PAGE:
My friend was introduced to a former IUPUI student who shared with me an essay elaborating more on what rights women held in the three Abrahamic religions. She let me join halaqas held by a converted woman who grew up with a devout Jewish father. Throughout this time, my questions regarding Islam and other religions were addressed. The stereotypes regarding Muslim women I held were also dismantled as I better understood how Islam gave women rights from Muslim women. Learning of their conversion journeys was also interesting for me to hear, and I believed eased my fears in thinking about how I might navigate family, culture, and society if I were to convert.

There was certainly a lot I didn’t know. Throughout my learning journey, I was persistent in finding something wrong with Islam, but I was unsuccessful. It was at the early onset of the pandemic in the U.S. that the halaqas weren’t being held anymore that I addressed my fears and beliefs introspectively after I had spent almost a year of faith exploration. The validity of the Quran, the rights women hold, and the life of the prophet Muhammad, peace be upon him, (Sunnah) were evidence to my heart that I should convert before it was too late. There were also a lot of unknowns of the pandemic, and I think the event motivated me to convert. I took my shahada on April 2020 on a Good Friday, a day Christians commemorate for the crucifixion of Jesus, to solidify my beliefs in Allah and his: angels, books, messengers, and decree. I had taken my shahada in my room alone.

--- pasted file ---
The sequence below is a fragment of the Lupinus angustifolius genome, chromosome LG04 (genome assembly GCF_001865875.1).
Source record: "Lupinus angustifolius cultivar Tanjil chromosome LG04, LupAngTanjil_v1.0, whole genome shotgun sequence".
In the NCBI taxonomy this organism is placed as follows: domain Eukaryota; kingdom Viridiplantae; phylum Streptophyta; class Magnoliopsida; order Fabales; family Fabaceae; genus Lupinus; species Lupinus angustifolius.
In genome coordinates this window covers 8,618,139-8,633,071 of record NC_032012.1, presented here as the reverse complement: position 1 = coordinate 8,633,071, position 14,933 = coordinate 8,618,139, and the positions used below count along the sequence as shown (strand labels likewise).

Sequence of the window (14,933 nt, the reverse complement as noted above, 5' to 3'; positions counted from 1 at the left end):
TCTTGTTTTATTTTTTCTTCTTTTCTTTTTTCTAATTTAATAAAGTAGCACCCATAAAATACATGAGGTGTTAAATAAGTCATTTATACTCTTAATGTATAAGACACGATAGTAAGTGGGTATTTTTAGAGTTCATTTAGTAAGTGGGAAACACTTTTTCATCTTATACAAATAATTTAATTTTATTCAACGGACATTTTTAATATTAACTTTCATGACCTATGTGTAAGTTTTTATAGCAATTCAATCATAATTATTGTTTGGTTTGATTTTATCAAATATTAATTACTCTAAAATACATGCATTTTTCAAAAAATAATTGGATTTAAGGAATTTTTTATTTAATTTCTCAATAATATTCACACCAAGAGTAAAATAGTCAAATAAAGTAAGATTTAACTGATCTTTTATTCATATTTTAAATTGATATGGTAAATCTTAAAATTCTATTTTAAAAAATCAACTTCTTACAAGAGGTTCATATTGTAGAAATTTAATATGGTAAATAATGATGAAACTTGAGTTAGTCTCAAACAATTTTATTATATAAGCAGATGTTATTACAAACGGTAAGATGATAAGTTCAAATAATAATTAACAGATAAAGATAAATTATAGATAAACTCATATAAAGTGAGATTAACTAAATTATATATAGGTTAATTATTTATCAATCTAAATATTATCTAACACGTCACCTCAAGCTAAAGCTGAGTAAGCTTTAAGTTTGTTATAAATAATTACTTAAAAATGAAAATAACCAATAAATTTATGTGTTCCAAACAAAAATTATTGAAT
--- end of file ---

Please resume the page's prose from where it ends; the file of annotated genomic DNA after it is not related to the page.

I reached out to the people who were Muslim in my life to let them know I converted and to thank them for their help throughout my journey. It was then that one of them informed me that I needed to have a witness when I took my shahada, so I took my shahada virtually with my friend as a witness as it was still the pandemic.

As time went on, my other friends and family noticed my change in dress and habits. I did not go declaring myself as Muslim unless I was asked. Skepticism both from Muslims and non-Muslims is something I had to get comfortable with. I also grew more comfortable seeking and learning more about Islam not only from Muslim women, but there is still more I have yet to learn. As time goes on, I am convinced further that Islam is the true religion to follow. I’m grateful for the help I received and am receiving from others and Allah throughout my journey which is not over.

“O turner of hearts, keep my heart firm upon Your religion.”